In 1958, the American scientist John Van Allen (1914– ) discovered two belts of radiation encircling Earth, now known as Van Allen belts. The belts are shaped like concentric doughnuts, with the doughnut hole over the North and South Poles of the planet. Van Allen, who had earned a doctorate in physics in 1939 from the University of Iowa, served as a naval officer during World War II and assisted in the development of the proximity fuse for naval artillery ordnance. He worked with captured V-2 rockets in upper-atmosphere tests and in developing research rockets for further exploration.
The inner belt, discovered first on the basis of data received from Geiger counters [V] carried aboard the early spacecraft Explorer 1 and Explorer 3, is within about 1 radius (4,000 miles) of the surface of the Earth. In December 1958 Van Allen’s group of researchers detected the second belt 9,000 to 12,000 miles beyond Earth. The radiation belts required that electronic equipment aboard spacecraft be shielded from their effects.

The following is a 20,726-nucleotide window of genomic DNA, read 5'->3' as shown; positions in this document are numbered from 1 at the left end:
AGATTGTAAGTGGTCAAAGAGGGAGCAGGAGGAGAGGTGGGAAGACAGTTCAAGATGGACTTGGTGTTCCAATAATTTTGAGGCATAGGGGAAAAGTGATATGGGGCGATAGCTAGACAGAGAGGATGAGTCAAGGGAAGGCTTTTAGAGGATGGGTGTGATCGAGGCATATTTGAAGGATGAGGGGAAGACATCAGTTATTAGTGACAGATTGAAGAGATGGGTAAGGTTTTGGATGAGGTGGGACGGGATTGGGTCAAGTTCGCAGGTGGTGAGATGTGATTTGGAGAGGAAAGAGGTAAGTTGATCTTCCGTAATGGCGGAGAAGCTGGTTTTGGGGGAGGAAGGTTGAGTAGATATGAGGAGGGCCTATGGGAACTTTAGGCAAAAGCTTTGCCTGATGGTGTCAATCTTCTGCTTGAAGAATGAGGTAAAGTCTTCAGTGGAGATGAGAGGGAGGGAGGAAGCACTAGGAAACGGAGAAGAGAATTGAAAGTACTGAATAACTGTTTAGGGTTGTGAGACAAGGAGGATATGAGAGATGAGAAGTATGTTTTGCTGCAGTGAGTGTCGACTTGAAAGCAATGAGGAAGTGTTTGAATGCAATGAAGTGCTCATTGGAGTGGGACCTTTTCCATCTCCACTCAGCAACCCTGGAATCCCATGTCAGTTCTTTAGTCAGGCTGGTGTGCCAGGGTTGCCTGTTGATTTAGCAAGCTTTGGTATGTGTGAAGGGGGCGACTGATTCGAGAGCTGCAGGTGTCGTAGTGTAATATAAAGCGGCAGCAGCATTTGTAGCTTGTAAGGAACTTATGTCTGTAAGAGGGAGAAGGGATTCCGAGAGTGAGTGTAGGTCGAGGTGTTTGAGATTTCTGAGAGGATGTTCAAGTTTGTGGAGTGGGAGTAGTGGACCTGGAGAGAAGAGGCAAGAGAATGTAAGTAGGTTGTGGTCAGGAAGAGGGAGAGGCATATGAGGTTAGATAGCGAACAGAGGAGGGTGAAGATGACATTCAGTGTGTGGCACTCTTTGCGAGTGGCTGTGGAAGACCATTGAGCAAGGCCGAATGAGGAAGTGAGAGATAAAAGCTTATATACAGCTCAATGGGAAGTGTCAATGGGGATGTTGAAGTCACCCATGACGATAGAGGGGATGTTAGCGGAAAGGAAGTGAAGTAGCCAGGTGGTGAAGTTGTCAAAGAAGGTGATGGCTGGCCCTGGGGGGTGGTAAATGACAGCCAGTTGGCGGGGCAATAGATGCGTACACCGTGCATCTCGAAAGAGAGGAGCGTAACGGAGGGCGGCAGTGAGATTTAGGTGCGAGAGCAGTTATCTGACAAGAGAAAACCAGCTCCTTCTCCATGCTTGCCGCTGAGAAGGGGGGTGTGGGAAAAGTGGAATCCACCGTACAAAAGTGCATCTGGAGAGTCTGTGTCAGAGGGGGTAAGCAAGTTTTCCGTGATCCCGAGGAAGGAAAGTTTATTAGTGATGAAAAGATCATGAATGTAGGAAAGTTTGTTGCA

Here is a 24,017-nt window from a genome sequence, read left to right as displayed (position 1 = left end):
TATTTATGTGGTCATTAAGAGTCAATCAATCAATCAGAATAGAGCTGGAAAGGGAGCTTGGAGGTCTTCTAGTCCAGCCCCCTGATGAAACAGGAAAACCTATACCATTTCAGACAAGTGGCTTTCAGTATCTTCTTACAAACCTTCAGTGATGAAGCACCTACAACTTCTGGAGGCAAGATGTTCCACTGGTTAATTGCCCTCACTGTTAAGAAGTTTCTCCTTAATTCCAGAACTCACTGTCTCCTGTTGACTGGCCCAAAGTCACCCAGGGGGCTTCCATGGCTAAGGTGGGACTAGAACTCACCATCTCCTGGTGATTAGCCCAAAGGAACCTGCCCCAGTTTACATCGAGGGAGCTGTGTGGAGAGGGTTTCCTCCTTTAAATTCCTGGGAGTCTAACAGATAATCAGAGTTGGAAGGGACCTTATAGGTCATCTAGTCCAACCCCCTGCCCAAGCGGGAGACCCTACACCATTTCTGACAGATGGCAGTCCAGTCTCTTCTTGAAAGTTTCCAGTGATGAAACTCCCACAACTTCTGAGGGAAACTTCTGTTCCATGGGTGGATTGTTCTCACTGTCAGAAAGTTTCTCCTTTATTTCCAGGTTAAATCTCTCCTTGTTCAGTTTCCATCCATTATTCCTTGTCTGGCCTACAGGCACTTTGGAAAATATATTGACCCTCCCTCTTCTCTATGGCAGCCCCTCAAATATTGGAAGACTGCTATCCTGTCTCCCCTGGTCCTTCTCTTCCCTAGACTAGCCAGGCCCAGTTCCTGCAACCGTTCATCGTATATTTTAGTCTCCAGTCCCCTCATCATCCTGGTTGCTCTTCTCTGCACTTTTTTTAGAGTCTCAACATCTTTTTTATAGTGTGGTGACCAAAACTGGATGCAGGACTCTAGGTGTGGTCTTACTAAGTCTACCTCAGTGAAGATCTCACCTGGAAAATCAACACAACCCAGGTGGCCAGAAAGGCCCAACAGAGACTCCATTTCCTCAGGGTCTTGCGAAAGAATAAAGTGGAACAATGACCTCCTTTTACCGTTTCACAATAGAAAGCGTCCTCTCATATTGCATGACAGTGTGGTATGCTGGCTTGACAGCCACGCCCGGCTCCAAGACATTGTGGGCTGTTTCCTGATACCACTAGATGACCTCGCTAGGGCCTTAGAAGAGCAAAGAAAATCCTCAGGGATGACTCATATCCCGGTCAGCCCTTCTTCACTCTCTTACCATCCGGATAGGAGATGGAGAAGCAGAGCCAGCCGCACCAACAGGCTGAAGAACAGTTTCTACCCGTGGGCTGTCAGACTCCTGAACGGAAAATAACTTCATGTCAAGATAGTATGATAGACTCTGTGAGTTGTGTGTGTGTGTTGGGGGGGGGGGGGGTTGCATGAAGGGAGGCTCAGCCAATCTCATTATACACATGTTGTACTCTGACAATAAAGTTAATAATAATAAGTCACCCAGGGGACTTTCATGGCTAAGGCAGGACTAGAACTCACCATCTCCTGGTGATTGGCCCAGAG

The charged particles in the belts derive from a variety of sources, including cosmic ray particles that collide with atmospheric atoms, and protons from magnetic storms. The inner belt largely consists of protons, and the outer belt, of protons with lower charges and electrons. At first it was assumed that the Van Allen belts accounted for the effect of the aurora borealis, but later research has suggested that the belts do not produce effects in the visual range and that the aurora derives from
Sun-emitted plasma or charged particles of the solar wind that have avoided capture by the belts and have been trapped closer to Earth, in its magnetic field. Later studies of the belts with satellites showed that their shape is less regular than originally assumed, being deformed by the effect of the solar wind.